By Seth Daniel
Having something in common with Everett came in quite handy for the Town of Wakefield recently when they were able to work with the City to restore two Spanish American War plaques on their monument courtesy of Everett’s identical monument.
Only about 50 of these monuments, which were created at the turn of the 20th Century by a Minnesota woman, were made, but as it happens, a number of them came to municipalities in Middlesex County.
Among them were Everett and Wakefield.
However, Wakefield’s ‘Hiker’ monument was missing its bronze plaques, and virtually no one could figure out a way to get them replaced.
“We have the Hiker Monument permanently on display in front of our Post Office in Wakefield, and it’s the exact same memorial as Everett has,” said John Leone, who is a member of the Wakefield Center Neighborhood Association (WCNA) in Wakefield that cares for the war monument area known as the Rockery. “No one knows what happened to the two plaques that were on our Hiker Statue. They might have been loose and fell. They might be stored away in a City garage somewhere and cannot be located. Or, they might have been taken and melted down for scrap. It’s been missing for a very, very long time and it bugged me to have that empty space there. It wasn’t complete.”
After Leone and his association embarked on a project to cast two new bronze markers, they began working with Skylight Studios in Woburn to forge and affix the new markers.
The only trouble was they needed an exact copy of what the original markers were like. Working from pictures was possible, but an even better solution was to find an existing marker somewhere and make a perfect casting mold.
“There are a lot of those statues in Middlesex and Essex Counties,” said Leone. “Everett has one and what interested us about the one in Everett was it stood out for the base and was better than any other for mold making. We requested to make the mold there and Mayor DeMaria agreed to it.”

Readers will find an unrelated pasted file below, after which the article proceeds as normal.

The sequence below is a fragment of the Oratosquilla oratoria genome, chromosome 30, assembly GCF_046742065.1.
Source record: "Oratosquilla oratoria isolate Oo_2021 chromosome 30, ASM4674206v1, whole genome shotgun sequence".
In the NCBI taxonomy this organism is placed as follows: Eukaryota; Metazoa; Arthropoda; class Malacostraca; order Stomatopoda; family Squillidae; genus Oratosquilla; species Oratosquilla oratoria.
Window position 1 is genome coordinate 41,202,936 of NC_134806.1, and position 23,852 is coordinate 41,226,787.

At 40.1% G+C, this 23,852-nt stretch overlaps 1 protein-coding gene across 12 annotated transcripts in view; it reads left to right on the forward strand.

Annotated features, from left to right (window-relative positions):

City Planner Tony Sousa and City Clerk Michael Mattarazzo accommodated the crew from last Tuesday, April 11. Skylight artisans Nick Batzell and Luciano Caruso created a silicon mold from Everett’s statue, and will use that to cast two new bronze plaques for the Wakefield statue.
They applied a water-based reversible mold release. The mold material is silicon rubber and it was applied in several coats along with a release agent. When the mold was completed the release agent was rinsed off with water. Once the rubber was dry, they applied a plaster backing that is used to keep the rubber in the correct shape. The process took the entire day. The process was noninvasive and did not change the appearance of the bronze.
Leone said he hopes that they can get them on and affixed by Memorial Day this year.
“Everett’s City Clerk, Michael Matarazzo, and Planning Director Tony Sousa stopped by the site to introduce themselves and to watch some of the activity,” said Leone. “Wakefield’s Town Manager, Stephen Maio, and the WCNA appreciate the cooperation that Everett’s Mayor Carlo DeMaria and his staff have provided in support of this project.”
“The mold making is a noninvasive process that does not change the appearance of the bronze in Everett,” said Robert Shure, Skylight Studios founder and sculptor.
Added Sousa, “The City Clerk and I visited the site while the crew was at work and we are pleased Everett is playing a special part in a very special restoration project.”
The Hiker Statue was conceived in the early 1900s by Theo Alice Ruggles Kitson to commemorate the soldiers who fought in the Spanish-American War, the Boxer Rebellion, and the Philippine-American War. Since Kitson was from Minnesota, the first ‘Hiker’ statue was placed on the campus of the University of Minnesota. Only about 50 others were made and placed, but a large portion of them are in Middlesex and Essex Counties, Massachusetts.
The ‘Hiker’ depicts a war hero stripped of his parade uniform and shown as a soldier reacting to the challenges of the battlefield.
Others in the area are in Lynn, Fitchburg, Medford, Waltham and Haverhill – to name a few.